Wider Benefits

Of course, the benefits of home building are not purely economic. In additional to playing a vital role in supporting the economy, the home building industry generates a number of social benefits, including supporting positive health and educational outcomes, employment and training opportunities for young people, independent living and regeneration.
Research undertaken by Lichfields on behalf of Homes for Scotland[4] demonstrated the benefits that new home building can have on people’s health and on improving educational attainment and skills.
A report from the Department of Health has previously suggested that it costs the NHS across the UK £859 million a year to treat illnesses caused by cold private housing[5]. The delivery of new homes can play a significant role in addressing health issues associated within inadequate housing by providing homes which are well insulated, energy efficient and are designed to protect against damp, cold conditions.
Additionally, research by Shelter has shown that the quality of a child’s housing – in isolation of other factors – has a direct link to educational attainment, likelihood of unemployment and poverty[6]. The delivery of new housing is therefore central to achieving improvements in childhood health and educational attainment, and failure to meet minimum housing requirements could impact young people’s life chances in terms of educational development.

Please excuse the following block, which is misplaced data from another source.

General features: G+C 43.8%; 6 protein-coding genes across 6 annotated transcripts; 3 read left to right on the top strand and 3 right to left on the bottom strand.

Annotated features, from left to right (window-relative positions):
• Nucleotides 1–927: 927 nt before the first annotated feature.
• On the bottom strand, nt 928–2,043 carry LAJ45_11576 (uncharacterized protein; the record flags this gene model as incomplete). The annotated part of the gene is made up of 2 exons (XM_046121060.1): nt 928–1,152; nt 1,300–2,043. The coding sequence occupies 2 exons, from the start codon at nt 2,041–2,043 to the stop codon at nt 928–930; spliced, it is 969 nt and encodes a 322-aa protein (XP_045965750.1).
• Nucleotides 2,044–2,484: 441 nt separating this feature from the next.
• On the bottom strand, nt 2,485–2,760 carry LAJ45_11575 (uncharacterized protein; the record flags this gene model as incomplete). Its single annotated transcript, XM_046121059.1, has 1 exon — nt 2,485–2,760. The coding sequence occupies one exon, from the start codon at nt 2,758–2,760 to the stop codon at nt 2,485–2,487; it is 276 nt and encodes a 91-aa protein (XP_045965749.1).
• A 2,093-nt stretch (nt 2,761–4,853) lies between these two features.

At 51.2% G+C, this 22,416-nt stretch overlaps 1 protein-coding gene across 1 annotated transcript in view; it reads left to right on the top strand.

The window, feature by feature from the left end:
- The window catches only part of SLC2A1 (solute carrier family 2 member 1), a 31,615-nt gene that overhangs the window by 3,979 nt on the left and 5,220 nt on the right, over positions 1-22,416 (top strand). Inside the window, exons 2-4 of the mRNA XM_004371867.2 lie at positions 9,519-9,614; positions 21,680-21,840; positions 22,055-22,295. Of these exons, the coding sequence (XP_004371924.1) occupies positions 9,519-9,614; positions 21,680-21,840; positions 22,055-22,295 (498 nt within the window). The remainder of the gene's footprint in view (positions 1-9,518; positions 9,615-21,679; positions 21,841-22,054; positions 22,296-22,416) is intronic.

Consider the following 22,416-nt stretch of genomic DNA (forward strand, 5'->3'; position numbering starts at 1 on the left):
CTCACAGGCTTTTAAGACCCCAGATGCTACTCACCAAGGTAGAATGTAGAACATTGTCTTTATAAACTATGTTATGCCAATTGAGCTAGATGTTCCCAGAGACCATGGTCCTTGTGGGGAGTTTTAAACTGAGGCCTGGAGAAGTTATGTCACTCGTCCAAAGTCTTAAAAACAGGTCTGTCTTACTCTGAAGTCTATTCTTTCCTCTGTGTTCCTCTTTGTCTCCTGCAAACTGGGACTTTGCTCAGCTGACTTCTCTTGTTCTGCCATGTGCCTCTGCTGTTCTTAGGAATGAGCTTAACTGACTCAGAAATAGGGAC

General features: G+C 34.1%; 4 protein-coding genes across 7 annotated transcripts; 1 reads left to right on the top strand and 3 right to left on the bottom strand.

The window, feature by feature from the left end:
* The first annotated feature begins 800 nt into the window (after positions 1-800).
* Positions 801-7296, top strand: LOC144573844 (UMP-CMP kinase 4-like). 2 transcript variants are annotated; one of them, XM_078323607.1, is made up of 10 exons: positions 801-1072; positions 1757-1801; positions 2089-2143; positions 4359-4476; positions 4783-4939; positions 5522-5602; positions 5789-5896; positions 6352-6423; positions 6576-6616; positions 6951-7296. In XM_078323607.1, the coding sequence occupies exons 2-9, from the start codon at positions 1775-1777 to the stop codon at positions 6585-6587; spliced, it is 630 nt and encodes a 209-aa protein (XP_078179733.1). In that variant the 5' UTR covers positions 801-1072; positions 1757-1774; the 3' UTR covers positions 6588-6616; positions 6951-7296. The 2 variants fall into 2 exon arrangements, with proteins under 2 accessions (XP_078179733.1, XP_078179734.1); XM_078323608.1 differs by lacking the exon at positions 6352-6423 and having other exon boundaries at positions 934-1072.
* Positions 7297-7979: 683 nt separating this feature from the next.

How Lichfields can help

Lichfields’ Evaluate framework strengthens the economic justification for a development strategy or individual project by considering the full range of local benefits – including economic and social impacts. Evaluate is now regularly used by many of the UK’s leading developers, investors and house-builders to measure the economic benefits of their development and infrastructure proposals across a range of sectors and to communicate these to local and national audiences.
The clear presentation of economic and social benefits arising from housing development can provide robust justification for a proposal and act as a persuasive platform to encourage positive engagement and decision making. In the Yorkshire and Humber region, Lichfields is presently preparing an Economic Benefits Assessment of the East Leeds Extension on behalf of a consortium of house builders.
In addition to location or development specific assessments, Lichfields has an expanding track record in undertaking development industry or group-wide Economic Footprint assessments to measure the economic impact of corporate activities, such as was undertaken on behalf of the HBF. Similar exercises have been produced for Homes for Scotland and a number of major volume house builders, measuring an organisation’s socio-economic footprint across indicators such as employment, economic output, supply chain expenditure, local community financial benefits, tax revenue and development of social infrastructure.
Whilst housing delivery is now being monitored with greater consistency through the HDT, it is important to recognise the wider socio-economic benefits which house building generates, and also recognise the socio-economic opportunities which are missed though failing to meet local housing need.


[1] The Economic Footprint of House Building in England and Wales [2] Yorkshire & The Humber economic footprint of Home Building[3] HDT_2018_measurments[4] The Economic and Social Benefits of Home Building in Scotland[5] Department of Health, (2009), Annual Report of Chief Medical Officers Report[6] https://england.shelter.org.uk/__data/assets/ pdf_file/0016/39202/Chance_of_a_Lifetime.pdf